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How To Be Gluten Free And Why You Would Want To Be
What Is Gluten?
Gluten is the name of the protein found in a variety of different grains including wheat, barley, rye spelt, kamut, bulgur, faro and triticale. The compounds gliadin and glutenin together make up the structure that is gluten. Gliadin is the soluble part of gluten, while glutenin is insoluble. Gluten comes from the latin word glue and rightly named since it acts like glue giving dough its elasticity. It is also essential for giving breads the ability to rise properly during baking.
Why Is Gluten Bad?
When you have gluten intolerance or celiacs disease and repeatedly consume gluten it leads to chronic health, digestive problems and disease. The grains of today are not the same as past generations. The grains we consume today have been altered to resist insects, weather and weed killers such as roundup. All this tampering with nature makes for grains more rich in gluten than our stomachs are able to breakdown. When your stomach is not able to properly breakdown gluten the undigested proteins travel down into your small intestines wreaking havoc. Your intestines have small hair like projections that absorb nutrients known as villi and micro villi. When you have a gluten sensitivity and eat gluten the precious little villi that make it possible for you to absorb nutrients die! Villi are killed when you eat gluten. The longer you eat gluten the more nutrient deficient you become because your body can not absorb enough nutrients from your food. When you are deficient in essential nutrients you have a greater risk for chronic health problems and illness.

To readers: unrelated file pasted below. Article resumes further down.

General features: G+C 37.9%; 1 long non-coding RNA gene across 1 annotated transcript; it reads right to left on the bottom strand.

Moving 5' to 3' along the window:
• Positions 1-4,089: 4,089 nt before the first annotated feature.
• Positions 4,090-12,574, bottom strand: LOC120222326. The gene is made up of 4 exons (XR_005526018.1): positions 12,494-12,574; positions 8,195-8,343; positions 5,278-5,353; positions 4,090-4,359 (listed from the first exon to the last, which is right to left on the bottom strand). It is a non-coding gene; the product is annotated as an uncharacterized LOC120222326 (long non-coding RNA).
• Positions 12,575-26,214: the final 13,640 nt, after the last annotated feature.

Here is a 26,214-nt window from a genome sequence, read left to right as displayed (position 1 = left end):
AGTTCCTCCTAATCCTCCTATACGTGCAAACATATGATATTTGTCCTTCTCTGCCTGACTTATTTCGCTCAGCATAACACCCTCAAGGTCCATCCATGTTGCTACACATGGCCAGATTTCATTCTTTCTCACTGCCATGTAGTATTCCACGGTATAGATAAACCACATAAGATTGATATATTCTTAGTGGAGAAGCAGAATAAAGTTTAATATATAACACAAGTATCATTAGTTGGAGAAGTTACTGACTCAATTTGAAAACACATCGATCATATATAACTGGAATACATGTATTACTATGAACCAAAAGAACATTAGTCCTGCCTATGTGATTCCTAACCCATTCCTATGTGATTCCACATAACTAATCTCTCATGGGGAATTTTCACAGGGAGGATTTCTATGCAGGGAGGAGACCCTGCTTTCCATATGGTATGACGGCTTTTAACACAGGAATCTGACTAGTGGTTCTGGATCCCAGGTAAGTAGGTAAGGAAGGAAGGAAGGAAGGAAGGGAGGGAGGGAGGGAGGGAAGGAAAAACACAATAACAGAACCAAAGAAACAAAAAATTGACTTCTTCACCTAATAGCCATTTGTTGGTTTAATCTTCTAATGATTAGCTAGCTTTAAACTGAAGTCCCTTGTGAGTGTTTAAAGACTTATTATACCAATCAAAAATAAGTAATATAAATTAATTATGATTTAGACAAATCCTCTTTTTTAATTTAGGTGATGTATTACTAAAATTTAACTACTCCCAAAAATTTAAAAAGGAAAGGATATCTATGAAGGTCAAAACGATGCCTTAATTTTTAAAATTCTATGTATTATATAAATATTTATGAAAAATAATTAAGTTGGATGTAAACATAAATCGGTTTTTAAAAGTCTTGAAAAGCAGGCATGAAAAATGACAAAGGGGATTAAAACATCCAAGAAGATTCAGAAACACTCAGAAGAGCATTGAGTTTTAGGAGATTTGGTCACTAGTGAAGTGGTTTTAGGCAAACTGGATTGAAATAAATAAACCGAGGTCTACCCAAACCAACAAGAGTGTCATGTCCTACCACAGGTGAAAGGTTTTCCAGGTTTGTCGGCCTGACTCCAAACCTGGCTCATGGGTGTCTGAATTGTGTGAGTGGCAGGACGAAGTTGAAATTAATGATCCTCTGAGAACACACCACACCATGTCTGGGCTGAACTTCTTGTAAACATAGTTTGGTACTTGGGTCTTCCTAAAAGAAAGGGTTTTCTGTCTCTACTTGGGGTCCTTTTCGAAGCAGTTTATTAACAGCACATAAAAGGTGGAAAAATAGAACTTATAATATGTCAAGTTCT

Do You Have Gluten Intolerance or Celiac Disease?